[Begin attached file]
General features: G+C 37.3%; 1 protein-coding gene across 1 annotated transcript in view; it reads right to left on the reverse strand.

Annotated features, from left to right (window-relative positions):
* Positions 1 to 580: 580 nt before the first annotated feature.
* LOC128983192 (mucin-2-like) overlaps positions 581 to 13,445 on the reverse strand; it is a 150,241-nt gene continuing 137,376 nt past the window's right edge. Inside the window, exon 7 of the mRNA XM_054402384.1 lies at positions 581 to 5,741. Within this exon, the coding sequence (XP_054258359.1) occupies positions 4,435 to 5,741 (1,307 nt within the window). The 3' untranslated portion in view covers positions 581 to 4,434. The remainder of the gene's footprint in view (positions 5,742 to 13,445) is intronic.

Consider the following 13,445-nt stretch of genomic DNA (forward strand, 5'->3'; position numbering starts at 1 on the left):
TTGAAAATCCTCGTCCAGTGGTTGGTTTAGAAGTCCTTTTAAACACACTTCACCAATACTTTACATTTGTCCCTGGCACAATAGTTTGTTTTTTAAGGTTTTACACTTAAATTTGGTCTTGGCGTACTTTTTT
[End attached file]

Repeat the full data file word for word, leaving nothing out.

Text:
General features: G+C 37.3%; 1 protein-coding gene across 1 annotated transcript in view; it reads right to left on the reverse strand.

Annotated features, from left to right (window-relative positions):
* Positions 1 to 580: 580 nt before the first annotated feature.
* LOC128983192 (mucin-2-like) overlaps positions 581 to 13,445 on the reverse strand; it is a 150,241-nt gene continuing 137,376 nt past the window's right edge. Inside the window, exon 7 of the mRNA XM_054402384.1 lies at positions 581 to 5,741. Within this exon, the coding sequence (XP_054258359.1) occupies positions 4,435 to 5,741 (1,307 nt within the window). The 3' untranslated portion in view covers positions 581 to 4,434. The remainder of the gene's footprint in view (positions 5,742 to 13,445) is intronic.

Consider the following 13,445-nt stretch of genomic DNA (forward strand, 5'->3'; position numbering starts at 1 on the left):
TTGAAAATCCTCGTCCAGTGGTTGGTTTAGAAGTCCTTTTAAACACACTTCACCAATACTTTACATTTGTCCCTGGCACAATAGTTTGTTTTTTAAGGTTTTACACTTAAATTTGGTCTTGGCGTACTTTTTT